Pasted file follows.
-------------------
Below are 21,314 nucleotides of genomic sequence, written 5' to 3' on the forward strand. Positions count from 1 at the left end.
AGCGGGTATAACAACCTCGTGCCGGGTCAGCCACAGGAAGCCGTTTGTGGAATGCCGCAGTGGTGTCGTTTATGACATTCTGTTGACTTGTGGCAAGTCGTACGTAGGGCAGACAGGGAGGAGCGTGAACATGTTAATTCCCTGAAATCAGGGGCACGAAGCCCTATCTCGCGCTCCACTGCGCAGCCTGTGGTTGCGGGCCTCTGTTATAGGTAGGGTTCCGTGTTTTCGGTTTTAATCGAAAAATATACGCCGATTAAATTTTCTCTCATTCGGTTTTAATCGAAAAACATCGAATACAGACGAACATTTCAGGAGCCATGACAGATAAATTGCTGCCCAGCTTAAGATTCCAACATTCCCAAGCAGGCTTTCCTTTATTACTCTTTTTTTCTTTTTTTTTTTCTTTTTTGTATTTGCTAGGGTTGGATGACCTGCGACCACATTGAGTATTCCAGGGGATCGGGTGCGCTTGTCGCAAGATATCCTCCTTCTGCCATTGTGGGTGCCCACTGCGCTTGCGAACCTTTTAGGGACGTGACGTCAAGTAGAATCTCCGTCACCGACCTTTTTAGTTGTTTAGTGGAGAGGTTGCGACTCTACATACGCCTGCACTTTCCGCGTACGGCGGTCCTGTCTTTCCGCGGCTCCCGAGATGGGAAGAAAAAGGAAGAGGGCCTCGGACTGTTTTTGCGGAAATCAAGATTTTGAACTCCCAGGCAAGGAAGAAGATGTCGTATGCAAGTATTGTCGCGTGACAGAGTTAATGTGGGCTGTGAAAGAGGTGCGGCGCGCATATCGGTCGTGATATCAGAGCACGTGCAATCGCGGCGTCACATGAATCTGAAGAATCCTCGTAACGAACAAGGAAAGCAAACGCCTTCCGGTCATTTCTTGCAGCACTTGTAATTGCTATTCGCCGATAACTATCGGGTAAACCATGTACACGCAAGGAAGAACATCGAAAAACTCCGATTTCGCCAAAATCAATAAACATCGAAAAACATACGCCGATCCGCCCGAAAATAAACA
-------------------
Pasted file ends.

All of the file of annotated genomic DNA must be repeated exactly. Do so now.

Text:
Below are 21,314 nucleotides of genomic sequence, written 5' to 3' on the forward strand. Positions count from 1 at the left end.
AGCGGGTATAACAACCTCGTGCCGGGTCAGCCACAGGAAGCCGTTTGTGGAATGCCGCAGTGGTGTCGTTTATGACATTCTGTTGACTTGTGGCAAGTCGTACGTAGGGCAGACAGGGAGGAGCGTGAACATGTTAATTCCCTGAAATCAGGGGCACGAAGCCCTATCTCGCGCTCCACTGCGCAGCCTGTGGTTGCGGGCCTCTGTTATAGGTAGGGTTCCGTGTTTTCGGTTTTAATCGAAAAATATACGCCGATTAAATTTTCTCTCATTCGGTTTTAATCGAAAAACATCGAATACAGACGAACATTTCAGGAGCCATGACAGATAAATTGCTGCCCAGCTTAAGATTCCAACATTCCCAAGCAGGCTTTCCTTTATTACTCTTTTTTTCTTTTTTTTTTTCTTTTTTGTATTTGCTAGGGTTGGATGACCTGCGACCACATTGAGTATTCCAGGGGATCGGGTGCGCTTGTCGCAAGATATCCTCCTTCTGCCATTGTGGGTGCCCACTGCGCTTGCGAACCTTTTAGGGACGTGACGTCAAGTAGAATCTCCGTCACCGACCTTTTTAGTTGTTTAGTGGAGAGGTTGCGACTCTACATACGCCTGCACTTTCCGCGTACGGCGGTCCTGTCTTTCCGCGGCTCCCGAGATGGGAAGAAAAAGGAAGAGGGCCTCGGACTGTTTTTGCGGAAATCAAGATTTTGAACTCCCAGGCAAGGAAGAAGATGTCGTATGCAAGTATTGTCGCGTGACAGAGTTAATGTGGGCTGTGAAAGAGGTGCGGCGCGCATATCGGTCGTGATATCAGAGCACGTGCAATCGCGGCGTCACATGAATCTGAAGAATCCTCGTAACGAACAAGGAAAGCAAACGCCTTCCGGTCATTTCTTGCAGCACTTGTAATTGCTATTCGCCGATAACTATCGGGTAAACCATGTACACGCAAGGAAGAACATCGAAAAACTCCGATTTCGCCAAAATCAATAAACATCGAAAAACATACGCCGATCCGCCCGAAAATAAACA